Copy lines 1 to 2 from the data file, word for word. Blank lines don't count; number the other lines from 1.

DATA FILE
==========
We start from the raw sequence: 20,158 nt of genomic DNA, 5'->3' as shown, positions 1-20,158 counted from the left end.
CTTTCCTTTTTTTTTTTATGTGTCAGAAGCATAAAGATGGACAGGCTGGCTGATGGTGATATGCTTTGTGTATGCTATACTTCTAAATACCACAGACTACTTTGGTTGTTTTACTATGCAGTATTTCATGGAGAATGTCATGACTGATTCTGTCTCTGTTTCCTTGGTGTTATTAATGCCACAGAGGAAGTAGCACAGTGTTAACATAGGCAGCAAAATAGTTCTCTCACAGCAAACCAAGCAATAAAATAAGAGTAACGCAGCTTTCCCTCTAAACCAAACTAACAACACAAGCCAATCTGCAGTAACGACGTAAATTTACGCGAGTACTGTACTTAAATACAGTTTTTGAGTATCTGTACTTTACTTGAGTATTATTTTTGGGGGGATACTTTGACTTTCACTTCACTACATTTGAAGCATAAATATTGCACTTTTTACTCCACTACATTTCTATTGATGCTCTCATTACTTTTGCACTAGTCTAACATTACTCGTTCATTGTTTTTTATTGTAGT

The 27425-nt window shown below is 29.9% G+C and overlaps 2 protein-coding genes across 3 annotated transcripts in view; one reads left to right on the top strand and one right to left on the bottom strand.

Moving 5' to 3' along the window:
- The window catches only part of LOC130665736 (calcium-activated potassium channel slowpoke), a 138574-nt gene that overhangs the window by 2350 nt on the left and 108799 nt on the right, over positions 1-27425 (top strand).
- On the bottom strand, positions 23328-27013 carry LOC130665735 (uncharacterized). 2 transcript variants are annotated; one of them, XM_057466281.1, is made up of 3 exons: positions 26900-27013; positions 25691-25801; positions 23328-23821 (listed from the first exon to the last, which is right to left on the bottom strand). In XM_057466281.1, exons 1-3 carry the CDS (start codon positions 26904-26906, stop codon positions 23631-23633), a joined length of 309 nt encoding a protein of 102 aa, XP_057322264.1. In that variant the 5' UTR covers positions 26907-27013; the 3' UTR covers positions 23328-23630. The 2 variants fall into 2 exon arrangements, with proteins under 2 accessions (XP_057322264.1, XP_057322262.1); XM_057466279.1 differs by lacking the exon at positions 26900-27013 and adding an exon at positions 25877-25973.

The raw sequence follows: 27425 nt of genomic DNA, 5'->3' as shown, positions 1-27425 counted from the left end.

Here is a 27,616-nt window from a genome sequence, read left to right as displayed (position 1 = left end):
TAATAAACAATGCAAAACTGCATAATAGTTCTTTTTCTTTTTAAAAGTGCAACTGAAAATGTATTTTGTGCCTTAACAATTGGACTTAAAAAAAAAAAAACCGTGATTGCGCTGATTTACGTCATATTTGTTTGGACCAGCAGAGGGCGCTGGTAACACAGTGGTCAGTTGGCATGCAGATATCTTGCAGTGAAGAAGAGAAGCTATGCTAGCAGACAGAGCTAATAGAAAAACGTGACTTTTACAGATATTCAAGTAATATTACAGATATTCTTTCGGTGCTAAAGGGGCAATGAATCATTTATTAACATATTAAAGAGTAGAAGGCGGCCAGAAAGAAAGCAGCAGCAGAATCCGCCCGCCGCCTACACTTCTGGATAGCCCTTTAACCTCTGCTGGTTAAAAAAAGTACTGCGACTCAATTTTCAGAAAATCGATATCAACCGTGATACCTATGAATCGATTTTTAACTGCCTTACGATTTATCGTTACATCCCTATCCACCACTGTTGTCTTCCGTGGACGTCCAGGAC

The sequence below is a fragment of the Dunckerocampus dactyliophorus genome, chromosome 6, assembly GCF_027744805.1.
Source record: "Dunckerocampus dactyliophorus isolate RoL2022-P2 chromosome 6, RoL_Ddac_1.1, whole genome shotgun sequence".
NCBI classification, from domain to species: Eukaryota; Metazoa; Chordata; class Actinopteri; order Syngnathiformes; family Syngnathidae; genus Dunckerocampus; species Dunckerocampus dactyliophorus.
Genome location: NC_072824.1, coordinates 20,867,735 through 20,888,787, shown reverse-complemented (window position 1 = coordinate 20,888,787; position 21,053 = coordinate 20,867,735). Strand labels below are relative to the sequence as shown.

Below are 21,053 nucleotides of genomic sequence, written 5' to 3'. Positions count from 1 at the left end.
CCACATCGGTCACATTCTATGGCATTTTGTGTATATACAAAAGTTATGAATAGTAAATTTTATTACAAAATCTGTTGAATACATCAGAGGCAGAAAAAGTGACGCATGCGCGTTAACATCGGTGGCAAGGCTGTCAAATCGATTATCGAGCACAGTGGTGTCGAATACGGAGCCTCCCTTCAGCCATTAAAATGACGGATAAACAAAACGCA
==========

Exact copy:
We start from the raw sequence: 20,158 nt of genomic DNA, 5'->3' as shown, positions 1-20,158 counted from the left end.
CTTTCCTTTTTTTTTTTATGTGTCAGAAGCATAAAGATGGACAGGCTGGCTGATGGTGATATGCTTTGTGTATGCTATACTTCTAAATACCACAGACTACTTTGGTTGTTTTACTATGCAGTATTTCATGGAGAATGTCATGACTGATTCTGTCTCTGTTTCCTTGGTGTTATTAATGCCACAGAGGAAGTAGCACAGTGTTAACATAGGCAGCAAAATAGTTCTCTCACAGCAAACCAAGCAATAAAATAAGAGTAACGCAGCTTTCCCTCTAAACCAAACTAACAACACAAGCCAATCTGCAGTAACGACGTAAATTTACGCGAGTACTGTACTTAAATACAGTTTTTGAGTATCTGTACTTTACTTGAGTATTATTTTTGGGGGGATACTTTGACTTTCACTTCACTACATTTGAAGCATAAATATTGCACTTTTTACTCCACTACATTTCTATTGATGCTCTCATTACTTTTGCACTAGTCTAACATTACTCGTTCATTGTTTTTTATTGTAGT